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Things To Know About Pile Driving BC And Beyond

By Tamera Simpson

Long ago ancient people built houses on lakes. The building of these villages on stilts required that wooden poles be driven into the lake bottom to create the foundations on which the houses were built. Pile driving BC and early AD usually involved dropping a large heavy stone onto the top of a sharpened pole. Raising the rock to an adequate height required a great deal of animal and human strength as well as some sort of structure that could both elevate and guide the heavy stone. Archaeologists still puzzle over the mystery of how such a task could have been accomplished on water.

Fortunately modern equipment has evolved far beyond what early architects had available to them. If you call a modern service to help with the construction of a boat dock at your lake-front summer cottage you will see no oxen pulling ropes attached to great stone weights suspended on a pyramid shaped wooden frame such as our Roman ancestors might have used.

Early pile driving machinery was powered by the energy stored in the stone weight which converted to kinetic energy when the stone fell. Now machines for this task are capable of moving where ever they are needed, on land or water. Whether they are diesel, hydraulic or sonic they have many times the power of the ancient machines.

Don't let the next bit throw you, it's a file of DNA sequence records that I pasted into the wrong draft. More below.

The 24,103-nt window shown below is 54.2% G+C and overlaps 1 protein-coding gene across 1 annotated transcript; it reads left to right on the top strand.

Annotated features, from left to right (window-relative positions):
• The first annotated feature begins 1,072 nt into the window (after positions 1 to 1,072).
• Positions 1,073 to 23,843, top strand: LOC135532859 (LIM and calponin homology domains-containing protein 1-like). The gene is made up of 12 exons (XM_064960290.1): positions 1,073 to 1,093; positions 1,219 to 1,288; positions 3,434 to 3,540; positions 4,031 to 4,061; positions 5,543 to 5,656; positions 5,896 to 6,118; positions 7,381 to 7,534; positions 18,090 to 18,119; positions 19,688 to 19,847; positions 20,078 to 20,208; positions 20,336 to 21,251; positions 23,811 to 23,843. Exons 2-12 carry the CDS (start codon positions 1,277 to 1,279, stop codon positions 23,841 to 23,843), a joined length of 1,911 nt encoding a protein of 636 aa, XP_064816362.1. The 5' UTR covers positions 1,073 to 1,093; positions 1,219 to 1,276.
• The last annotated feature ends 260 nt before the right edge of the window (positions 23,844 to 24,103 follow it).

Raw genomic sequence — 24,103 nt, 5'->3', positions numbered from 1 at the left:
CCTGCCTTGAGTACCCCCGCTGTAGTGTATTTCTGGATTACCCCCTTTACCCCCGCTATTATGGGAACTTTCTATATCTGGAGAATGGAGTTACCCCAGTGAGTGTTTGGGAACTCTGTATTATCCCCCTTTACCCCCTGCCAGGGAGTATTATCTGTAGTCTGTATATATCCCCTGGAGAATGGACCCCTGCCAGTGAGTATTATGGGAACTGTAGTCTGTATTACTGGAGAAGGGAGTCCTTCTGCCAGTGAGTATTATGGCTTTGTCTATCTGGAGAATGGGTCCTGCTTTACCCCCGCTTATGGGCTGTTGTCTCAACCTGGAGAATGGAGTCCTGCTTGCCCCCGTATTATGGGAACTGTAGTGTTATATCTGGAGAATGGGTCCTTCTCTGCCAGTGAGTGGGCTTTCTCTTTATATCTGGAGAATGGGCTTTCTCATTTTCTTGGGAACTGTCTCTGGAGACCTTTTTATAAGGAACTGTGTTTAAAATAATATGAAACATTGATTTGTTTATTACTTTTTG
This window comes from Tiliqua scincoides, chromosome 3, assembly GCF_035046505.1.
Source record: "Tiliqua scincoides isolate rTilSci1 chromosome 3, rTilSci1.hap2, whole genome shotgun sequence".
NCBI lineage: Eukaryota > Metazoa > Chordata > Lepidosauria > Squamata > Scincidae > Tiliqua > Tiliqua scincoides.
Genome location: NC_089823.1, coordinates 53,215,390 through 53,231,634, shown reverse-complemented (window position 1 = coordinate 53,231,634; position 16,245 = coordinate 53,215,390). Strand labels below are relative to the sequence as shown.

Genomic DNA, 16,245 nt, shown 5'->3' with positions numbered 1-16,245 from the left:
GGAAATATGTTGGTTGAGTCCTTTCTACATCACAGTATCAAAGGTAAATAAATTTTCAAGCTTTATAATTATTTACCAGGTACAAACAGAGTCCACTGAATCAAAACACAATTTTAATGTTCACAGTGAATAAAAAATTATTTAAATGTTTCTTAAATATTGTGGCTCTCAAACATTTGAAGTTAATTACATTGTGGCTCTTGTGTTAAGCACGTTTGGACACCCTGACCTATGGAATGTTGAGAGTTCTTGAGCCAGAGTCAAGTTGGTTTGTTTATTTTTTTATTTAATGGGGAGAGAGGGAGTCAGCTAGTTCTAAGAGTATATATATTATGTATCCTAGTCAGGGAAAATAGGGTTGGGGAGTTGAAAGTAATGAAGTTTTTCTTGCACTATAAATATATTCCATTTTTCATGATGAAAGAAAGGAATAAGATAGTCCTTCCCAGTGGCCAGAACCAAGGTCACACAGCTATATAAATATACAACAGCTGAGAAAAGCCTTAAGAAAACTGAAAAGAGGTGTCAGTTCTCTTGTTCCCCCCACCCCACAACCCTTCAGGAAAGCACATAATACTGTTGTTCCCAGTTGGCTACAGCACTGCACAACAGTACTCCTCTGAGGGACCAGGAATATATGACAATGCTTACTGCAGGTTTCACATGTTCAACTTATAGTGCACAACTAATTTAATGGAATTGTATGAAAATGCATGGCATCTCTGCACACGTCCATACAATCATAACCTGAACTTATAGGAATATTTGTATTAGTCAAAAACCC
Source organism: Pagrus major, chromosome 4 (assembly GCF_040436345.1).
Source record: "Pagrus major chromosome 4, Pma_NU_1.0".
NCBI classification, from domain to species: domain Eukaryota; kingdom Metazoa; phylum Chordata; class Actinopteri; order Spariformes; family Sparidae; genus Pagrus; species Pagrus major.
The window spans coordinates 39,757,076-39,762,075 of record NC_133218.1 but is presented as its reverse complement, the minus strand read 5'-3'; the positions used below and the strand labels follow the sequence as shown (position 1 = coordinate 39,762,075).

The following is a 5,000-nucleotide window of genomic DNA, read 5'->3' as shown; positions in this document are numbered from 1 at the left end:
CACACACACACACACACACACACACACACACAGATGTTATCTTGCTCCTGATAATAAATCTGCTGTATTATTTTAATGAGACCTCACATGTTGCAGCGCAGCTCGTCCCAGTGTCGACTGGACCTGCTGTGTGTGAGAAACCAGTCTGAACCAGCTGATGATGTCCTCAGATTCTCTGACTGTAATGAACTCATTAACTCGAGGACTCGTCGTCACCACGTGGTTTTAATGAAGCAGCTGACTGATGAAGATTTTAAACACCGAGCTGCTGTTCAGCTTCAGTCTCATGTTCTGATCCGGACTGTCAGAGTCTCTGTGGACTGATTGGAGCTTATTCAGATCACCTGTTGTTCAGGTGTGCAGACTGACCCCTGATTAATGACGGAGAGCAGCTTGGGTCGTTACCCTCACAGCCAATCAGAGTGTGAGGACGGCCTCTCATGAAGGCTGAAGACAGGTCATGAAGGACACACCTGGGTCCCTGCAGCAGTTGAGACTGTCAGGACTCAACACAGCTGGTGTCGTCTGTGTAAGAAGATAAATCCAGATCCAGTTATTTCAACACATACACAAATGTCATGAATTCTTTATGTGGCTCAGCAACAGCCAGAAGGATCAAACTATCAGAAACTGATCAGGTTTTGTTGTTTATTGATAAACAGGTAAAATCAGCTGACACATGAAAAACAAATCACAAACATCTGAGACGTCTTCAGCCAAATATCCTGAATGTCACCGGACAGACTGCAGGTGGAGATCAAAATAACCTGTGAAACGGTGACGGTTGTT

Anyone who plans a big construction project or one that will be built on ground that is not solid is going to need deep foundations. Modern equipment can be used to drive wood, steel or concrete pilings deep into the earth. Deep foundations are required when a structure will be unusually heavy or when the surface soil is not stable enough to support a foundation.

Pilings can be sunk into a lake bottom with the help of a barge outfitted with a crane and pile driver. ‘Crawlers’ that carry similar equipment can sink pilings into nearly any kind of soil.

The part of the machine that drives the pile into the earth might be percussive or sonic. The percussive machines are hammers powered by controlled explosions or by steam or compressed air. Sonic drivers use vibration to fluidize the soil around the pile.

There is more to the work of making a deep foundation than just pounding big poles into the ground. Work must be coordinated with environmental agencies and with people who might be involved with other aspects of the same project. It’s a good thing when construction of the boat dock and the boat lift and the stairs to the lake all come together with the least amount of disruption to the environment or the neighbors. Pile driving BC was a far cry from the 21st century counterpart.

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Article Citation
MLA Style Citation:
Simpson, Tamera "Things To Know About Pile Driving BC And Beyond." Things To Know About Pile Driving BC And Beyond. 4 Jul. 2010. 15 Sep 2014 <>.

APA Style Citation:
Simpson, T (2010, July 4). Things To Know About Pile Driving BC And Beyond. Retrieved September 15, 2014, from

Chicago Style Citation:
Simpson, Tamera "Things To Know About Pile Driving BC And Beyond"

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